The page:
Peruvian Cabinet chief Yehude Simon announced Friday he had submitted his resignation and that of the whole ministerial cabinet to President Alan Garcia, following the political consequences of clashes in the Amazonia province which left at least fifty dead including 24 policemen.
In a letter to Garcia, Prime Minister Yehude Simon and several other Cabinet members who were widely criticized for allowing protests to turn violent two weeks ago offered to resign. The protestors opposed laws that encouraged forestry, mining and petroleum projects which were finally overturned by Congress.
Opposition parties have demanded Simon and Interior Minister Mercedes Cabanillas leave, but they may remain until July 28, when presidents normally reshuffle their Cabinets on Peruvian Independence Day.
“There’s such desperation for me to resign that they are encouraging me to remain”, said Simon in an interview with the press in Lima. “But no, I’ve offered my resignation and that of all ministers to President García, and the decision is his”.
On a national address President Garcia apologized for the violence, the worst political crisis since he took office in 2006. But he also expressed strong support for the work Simon is doing and the Minister of Interior, responsible for keeping law and order, but has not definitively said if Simon will be retained or will have to leave.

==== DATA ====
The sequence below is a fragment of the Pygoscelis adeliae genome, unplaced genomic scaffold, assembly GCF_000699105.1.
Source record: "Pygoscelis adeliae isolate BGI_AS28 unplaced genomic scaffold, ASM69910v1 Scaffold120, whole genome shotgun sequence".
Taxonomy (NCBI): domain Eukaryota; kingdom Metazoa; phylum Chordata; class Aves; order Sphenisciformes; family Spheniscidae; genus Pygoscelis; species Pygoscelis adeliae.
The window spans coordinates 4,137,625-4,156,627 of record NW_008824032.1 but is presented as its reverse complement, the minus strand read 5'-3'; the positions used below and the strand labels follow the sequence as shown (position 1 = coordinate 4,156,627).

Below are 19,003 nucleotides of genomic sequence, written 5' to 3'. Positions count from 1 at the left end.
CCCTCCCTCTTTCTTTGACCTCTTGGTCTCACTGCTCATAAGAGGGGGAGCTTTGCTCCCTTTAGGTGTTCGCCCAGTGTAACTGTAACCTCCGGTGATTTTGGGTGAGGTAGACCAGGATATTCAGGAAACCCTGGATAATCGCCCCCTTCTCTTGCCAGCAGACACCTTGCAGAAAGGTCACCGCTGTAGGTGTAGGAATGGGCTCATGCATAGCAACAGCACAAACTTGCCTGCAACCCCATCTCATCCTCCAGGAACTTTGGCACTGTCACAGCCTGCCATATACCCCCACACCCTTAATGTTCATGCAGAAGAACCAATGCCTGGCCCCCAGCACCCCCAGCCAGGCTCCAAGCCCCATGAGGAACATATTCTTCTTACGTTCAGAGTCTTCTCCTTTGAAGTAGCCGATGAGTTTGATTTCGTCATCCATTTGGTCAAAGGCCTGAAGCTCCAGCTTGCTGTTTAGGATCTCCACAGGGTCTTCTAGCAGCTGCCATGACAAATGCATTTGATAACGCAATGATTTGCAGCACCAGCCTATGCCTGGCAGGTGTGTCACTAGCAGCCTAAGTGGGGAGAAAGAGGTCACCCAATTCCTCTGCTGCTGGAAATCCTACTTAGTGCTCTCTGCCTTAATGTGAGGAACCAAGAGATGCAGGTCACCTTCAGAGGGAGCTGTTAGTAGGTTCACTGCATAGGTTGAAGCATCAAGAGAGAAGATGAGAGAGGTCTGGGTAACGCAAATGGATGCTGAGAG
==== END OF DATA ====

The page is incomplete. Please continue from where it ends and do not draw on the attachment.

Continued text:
Simon vowed on Tuesday to resign in the coming weeks, but said he wanted to first persuade Congress to repeal two investment laws that sparked protests by indigenous groups, who say the measures will lead to the destruction of their land in the rainforest.
Congress overturned the controversial laws on Thursday, following a request by President Garcia. The repeal could delay foreign investments in the mining and energy sectors and prompt Peru and the United States to reconsider parts of their free-trade deal.
In this difficult situation, the resignation was presented to the president on ethical grounds, Simon told local radio. The president has given me his confidence, which he has made public.
Simon together with Cabanillas and Foreign Trade minister Mercedes Araoz will face questioning at a congressional hearing next week over the bloodshed, which shocked the country.
Indigenous groups say dozens of protesters were killed or are missing and have not been accounted for in the government's official tally of the dead.
A commission sponsored by Peru’s ombudsman and the Catholic Church are involved in “facilitating” efforts to reach an understanding and agree on a negotiations table, between the indigenous groups and their many chiefs, and the government.
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